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Author Topic: Have to rehome my 12yo cats; Tennessee  (Read 5902 times)
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Dennis
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« Reply #15 on: September 20, 2008, 05:17:29 PM »

While out of town, not only were you all not around the cat, your son wasn't around the house nor any of its chemicals, nor the molds inside or outside, nor the pollens, nor other fabrics, etc.

Literally anything can be triggering the attacks and the cats can be only a mild allergen compared to other things that sensitize him. Once sensitized, he will react strongly to all allergens, not just strong ones. Holding the cats may be on a certain chair and the fabric or some chemical on the chair

A visit to the pediatric allergist would be the next thing I would do early next week. Find out what is going on.


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carolo
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Posts: 416


Jake-the-pup


WWW
« Reply #16 on: September 21, 2008, 09:55:55 PM »

Having had asthma and allergies since early years in elementary school I can really feel what you and your child are going thru.  My bedroom had a hardwood floor and Mother damp mopped it daily.  Blinds, no curtains.  Mattress, springs, pillows zipped into covers.  Bedding off to laundry each week to be washed in hot water.  Two small rugs got frequent trips to laundry as well.  Parakeets moved downstairs into very large wire cage, big enough for them to actually fly around and in front of east window.  I'm amazed that they did well in this daylight basement which surely must've been too cool in winter but they thrived and even used nesting box and hatched beautiful little ones that I sold to classmates.  Hamsters downstairs as well.  Dog relegated to outside only, but at least I could keep her.  Kept my rabbit as well.  Also had turtles, so my parents put up w/ quite a menagerie.  Oh...yes, and two large, white ducks that followed me everywhere they could.  I was allergic to all of these except the turtles.  Keeping the fur and feathers out of the house and getting allergy "shots" helped a great deal.  Mother was careful to vacuum and dust the entire home daily.  Bedrooms, baths, kitchen were mopped.  We knew I was allergic to smoke, but the one concession my Daddy would not make was giving up his 3 pack a day habit.  It's amazing how much I improved when I moved into a college dorm.  Obviously, the dorm was not nearly as clean as our home had been, but the difference in my health was by orders of magnitude.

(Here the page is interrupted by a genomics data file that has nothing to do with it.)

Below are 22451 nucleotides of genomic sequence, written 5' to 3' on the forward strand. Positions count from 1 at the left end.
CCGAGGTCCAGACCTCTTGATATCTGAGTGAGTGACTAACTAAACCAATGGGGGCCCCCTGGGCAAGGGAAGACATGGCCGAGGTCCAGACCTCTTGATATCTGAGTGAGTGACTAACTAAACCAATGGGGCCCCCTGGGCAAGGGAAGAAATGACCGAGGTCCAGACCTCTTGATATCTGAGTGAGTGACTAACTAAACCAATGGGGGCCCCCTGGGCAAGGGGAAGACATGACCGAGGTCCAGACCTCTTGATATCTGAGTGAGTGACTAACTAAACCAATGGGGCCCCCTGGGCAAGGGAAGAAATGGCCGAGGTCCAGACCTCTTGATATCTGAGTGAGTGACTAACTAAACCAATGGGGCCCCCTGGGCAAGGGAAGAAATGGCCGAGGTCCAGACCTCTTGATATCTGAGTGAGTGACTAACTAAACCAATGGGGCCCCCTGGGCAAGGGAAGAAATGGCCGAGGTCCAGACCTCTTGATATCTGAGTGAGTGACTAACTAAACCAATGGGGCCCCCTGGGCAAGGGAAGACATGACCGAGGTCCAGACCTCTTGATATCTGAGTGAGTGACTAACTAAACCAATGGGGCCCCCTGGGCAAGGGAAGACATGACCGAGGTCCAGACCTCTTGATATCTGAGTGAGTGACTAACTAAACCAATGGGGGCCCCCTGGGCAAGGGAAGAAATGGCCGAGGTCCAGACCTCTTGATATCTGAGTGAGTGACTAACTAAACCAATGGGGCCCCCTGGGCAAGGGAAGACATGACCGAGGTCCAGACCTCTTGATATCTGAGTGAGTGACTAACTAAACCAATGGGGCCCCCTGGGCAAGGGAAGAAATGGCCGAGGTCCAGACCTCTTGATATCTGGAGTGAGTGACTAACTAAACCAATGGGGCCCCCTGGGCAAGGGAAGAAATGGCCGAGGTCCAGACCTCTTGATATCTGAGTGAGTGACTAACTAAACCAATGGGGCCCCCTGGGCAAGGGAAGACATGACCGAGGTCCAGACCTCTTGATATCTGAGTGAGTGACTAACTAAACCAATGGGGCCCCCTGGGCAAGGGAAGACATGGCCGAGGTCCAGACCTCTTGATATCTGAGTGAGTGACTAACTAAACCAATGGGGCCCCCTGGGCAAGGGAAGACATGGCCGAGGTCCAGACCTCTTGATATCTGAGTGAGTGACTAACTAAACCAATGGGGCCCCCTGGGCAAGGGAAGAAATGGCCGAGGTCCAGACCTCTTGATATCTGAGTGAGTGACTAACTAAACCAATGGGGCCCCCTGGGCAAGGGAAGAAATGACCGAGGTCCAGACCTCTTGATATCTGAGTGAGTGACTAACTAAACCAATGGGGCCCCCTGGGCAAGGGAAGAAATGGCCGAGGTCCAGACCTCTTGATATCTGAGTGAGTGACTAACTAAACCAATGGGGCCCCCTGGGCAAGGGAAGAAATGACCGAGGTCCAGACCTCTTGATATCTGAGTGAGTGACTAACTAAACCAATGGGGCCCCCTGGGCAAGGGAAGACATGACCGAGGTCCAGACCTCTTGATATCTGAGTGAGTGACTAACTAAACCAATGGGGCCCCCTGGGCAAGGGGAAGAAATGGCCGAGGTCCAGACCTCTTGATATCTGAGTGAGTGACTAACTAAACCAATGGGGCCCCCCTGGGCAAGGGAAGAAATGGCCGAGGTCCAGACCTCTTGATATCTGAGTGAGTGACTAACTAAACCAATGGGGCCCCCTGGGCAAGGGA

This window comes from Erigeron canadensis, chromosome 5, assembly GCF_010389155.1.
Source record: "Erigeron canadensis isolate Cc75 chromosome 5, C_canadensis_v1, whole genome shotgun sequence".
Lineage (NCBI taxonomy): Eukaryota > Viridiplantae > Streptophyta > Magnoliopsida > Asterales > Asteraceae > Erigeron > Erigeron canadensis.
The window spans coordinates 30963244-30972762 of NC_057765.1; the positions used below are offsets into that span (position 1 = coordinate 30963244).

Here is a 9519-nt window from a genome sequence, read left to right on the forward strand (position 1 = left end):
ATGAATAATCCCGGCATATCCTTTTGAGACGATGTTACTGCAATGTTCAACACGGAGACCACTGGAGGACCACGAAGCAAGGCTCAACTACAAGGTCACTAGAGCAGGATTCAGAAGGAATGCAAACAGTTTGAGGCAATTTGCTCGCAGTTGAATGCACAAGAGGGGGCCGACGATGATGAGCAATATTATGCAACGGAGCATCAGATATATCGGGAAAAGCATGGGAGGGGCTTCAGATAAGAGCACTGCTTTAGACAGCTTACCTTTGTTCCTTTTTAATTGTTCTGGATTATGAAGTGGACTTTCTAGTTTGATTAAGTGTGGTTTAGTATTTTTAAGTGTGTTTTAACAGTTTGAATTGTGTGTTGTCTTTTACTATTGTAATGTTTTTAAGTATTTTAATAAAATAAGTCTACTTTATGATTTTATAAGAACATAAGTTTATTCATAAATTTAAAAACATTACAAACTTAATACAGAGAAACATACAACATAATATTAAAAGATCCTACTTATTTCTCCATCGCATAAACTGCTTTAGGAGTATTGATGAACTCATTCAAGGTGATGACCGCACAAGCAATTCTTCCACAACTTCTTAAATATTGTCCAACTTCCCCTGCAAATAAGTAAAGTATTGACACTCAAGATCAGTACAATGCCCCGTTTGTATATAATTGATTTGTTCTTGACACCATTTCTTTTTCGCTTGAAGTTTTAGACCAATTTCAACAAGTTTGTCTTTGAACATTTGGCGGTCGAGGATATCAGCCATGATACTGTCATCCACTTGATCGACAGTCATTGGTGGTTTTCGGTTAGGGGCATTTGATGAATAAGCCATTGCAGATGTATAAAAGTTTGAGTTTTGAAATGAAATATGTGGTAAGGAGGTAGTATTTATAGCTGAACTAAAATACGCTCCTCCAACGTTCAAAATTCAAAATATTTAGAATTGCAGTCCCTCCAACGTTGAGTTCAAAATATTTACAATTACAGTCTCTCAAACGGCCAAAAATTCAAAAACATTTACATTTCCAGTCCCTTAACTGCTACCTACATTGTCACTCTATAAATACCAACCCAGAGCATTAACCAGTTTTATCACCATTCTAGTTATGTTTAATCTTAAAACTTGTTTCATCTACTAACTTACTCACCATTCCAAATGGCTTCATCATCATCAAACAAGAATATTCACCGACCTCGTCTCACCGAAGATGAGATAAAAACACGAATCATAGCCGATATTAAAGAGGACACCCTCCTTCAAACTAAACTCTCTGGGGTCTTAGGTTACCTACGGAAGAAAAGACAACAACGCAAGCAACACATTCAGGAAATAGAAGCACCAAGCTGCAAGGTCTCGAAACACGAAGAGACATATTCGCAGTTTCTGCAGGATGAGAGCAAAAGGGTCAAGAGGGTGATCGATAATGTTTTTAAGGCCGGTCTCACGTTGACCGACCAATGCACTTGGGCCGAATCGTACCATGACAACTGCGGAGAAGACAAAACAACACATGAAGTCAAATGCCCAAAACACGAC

I still have asthma and allergies, even after going thru the years of shots as a child and again in my 30's.  Since marriage and moving into our first home we've always had dogs.  Can't seem to live w/out them and the time has come for new flooring in this old house.  So far we only did the hall bath, using that room to test out Marmoleum, which is supposed to be the most hypoallergenic flooring you can install.  Look at the industrial selections as well as residential!  Be absolutely certain your home is well aired out for some days before your son enters if you install one of these floors.  I was very, very allergic to the adhesive used in applying it.  Your son might well be also.  It isn't healthy stuff, for certain but will soon be out of the air if home is well ventilated.